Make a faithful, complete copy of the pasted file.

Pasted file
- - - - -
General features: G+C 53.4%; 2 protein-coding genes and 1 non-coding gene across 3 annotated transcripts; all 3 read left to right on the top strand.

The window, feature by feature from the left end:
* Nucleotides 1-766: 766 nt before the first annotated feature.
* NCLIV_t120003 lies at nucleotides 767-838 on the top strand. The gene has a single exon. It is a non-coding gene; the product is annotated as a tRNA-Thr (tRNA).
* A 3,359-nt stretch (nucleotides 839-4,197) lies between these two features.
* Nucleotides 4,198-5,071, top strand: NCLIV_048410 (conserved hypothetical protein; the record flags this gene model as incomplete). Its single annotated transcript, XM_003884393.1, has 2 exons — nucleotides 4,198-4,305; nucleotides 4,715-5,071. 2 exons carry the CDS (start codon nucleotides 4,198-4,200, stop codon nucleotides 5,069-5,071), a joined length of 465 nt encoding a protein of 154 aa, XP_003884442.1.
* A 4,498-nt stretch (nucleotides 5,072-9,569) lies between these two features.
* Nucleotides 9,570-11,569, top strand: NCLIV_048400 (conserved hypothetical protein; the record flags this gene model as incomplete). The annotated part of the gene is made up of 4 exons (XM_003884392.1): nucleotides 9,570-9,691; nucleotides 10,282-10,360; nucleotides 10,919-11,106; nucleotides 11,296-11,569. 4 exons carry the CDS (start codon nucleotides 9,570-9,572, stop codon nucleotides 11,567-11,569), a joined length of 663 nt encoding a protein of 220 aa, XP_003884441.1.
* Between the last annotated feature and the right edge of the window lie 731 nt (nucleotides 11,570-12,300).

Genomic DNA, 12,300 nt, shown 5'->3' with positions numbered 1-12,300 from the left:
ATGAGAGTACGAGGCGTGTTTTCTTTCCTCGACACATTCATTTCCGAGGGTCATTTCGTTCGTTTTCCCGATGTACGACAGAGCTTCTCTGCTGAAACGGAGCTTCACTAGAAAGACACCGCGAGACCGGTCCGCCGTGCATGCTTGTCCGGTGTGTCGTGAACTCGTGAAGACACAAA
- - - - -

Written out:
General features: G+C 53.4%; 2 protein-coding genes and 1 non-coding gene across 3 annotated transcripts; all 3 read left to right on the top strand.

The window, feature by feature from the left end:
* Nucleotides 1-766: 766 nt before the first annotated feature.
* NCLIV_t120003 lies at nucleotides 767-838 on the top strand. The gene has a single exon. It is a non-coding gene; the product is annotated as a tRNA-Thr (tRNA).
* A 3,359-nt stretch (nucleotides 839-4,197) lies between these two features.
* Nucleotides 4,198-5,071, top strand: NCLIV_048410 (conserved hypothetical protein; the record flags this gene model as incomplete). Its single annotated transcript, XM_003884393.1, has 2 exons — nucleotides 4,198-4,305; nucleotides 4,715-5,071. 2 exons carry the CDS (start codon nucleotides 4,198-4,200, stop codon nucleotides 5,069-5,071), a joined length of 465 nt encoding a protein of 154 aa, XP_003884442.1.
* A 4,498-nt stretch (nucleotides 5,072-9,569) lies between these two features.
* Nucleotides 9,570-11,569, top strand: NCLIV_048400 (conserved hypothetical protein; the record flags this gene model as incomplete). The annotated part of the gene is made up of 4 exons (XM_003884392.1): nucleotides 9,570-9,691; nucleotides 10,282-10,360; nucleotides 10,919-11,106; nucleotides 11,296-11,569. 4 exons carry the CDS (start codon nucleotides 9,570-9,572, stop codon nucleotides 11,567-11,569), a joined length of 663 nt encoding a protein of 220 aa, XP_003884441.1.
* Between the last annotated feature and the right edge of the window lie 731 nt (nucleotides 11,570-12,300).

Genomic DNA, 12,300 nt, shown 5'->3' with positions numbered 1-12,300 from the left:
ATGAGAGTACGAGGCGTGTTTTCTTTCCTCGACACATTCATTTCCGAGGGTCATTTCGTTCGTTTTCCCGATGTACGACAGAGCTTCTCTGCTGAAACGGAGCTTCACTAGAAAGACACCGCGAGACCGGTCCGCCGTGCATGCTTGTCCGGTGTGTCGTGAACTCGTGAAGACACAAA